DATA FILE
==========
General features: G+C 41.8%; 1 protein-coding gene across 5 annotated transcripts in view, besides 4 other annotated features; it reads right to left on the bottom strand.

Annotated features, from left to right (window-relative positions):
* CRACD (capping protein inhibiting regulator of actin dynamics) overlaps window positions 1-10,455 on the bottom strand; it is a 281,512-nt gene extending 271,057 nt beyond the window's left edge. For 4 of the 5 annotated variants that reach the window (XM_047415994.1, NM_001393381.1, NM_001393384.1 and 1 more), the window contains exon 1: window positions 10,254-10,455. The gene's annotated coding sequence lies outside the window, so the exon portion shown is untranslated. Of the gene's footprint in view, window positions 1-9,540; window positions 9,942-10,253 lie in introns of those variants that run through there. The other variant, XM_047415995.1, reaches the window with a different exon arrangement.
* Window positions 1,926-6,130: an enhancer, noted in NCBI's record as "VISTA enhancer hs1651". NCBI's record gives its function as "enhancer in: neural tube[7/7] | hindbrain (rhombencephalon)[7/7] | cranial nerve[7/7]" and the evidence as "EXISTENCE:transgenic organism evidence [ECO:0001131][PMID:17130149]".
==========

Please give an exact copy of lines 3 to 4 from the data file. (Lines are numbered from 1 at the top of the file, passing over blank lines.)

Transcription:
* CRACD (capping protein inhibiting regulator of actin dynamics) overlaps window positions 1-10,455 on the bottom strand; it is a 281,512-nt gene extending 271,057 nt beyond the window's left edge. For 4 of the 5 annotated variants that reach the window (XM_047415994.1, NM_001393381.1, NM_001393384.1 and 1 more), the window contains exon 1: window positions 10,254-10,455. The gene's annotated coding sequence lies outside the window, so the exon portion shown is untranslated. Of the gene's footprint in view, window positions 1-9,540; window positions 9,942-10,253 lie in introns of those variants that run through there. The other variant, XM_047415995.1, reaches the window with a different exon arrangement.
* Window positions 1,926-6,130: an enhancer, noted in NCBI's record as "VISTA enhancer hs1651". NCBI's record gives its function as "enhancer in: neural tube[7/7] | hindbrain (rhombencephalon)[7/7] | cranial nerve[7/7]" and the evidence as "EXISTENCE:transgenic organism evidence [ECO:0001131][PMID:17130149]".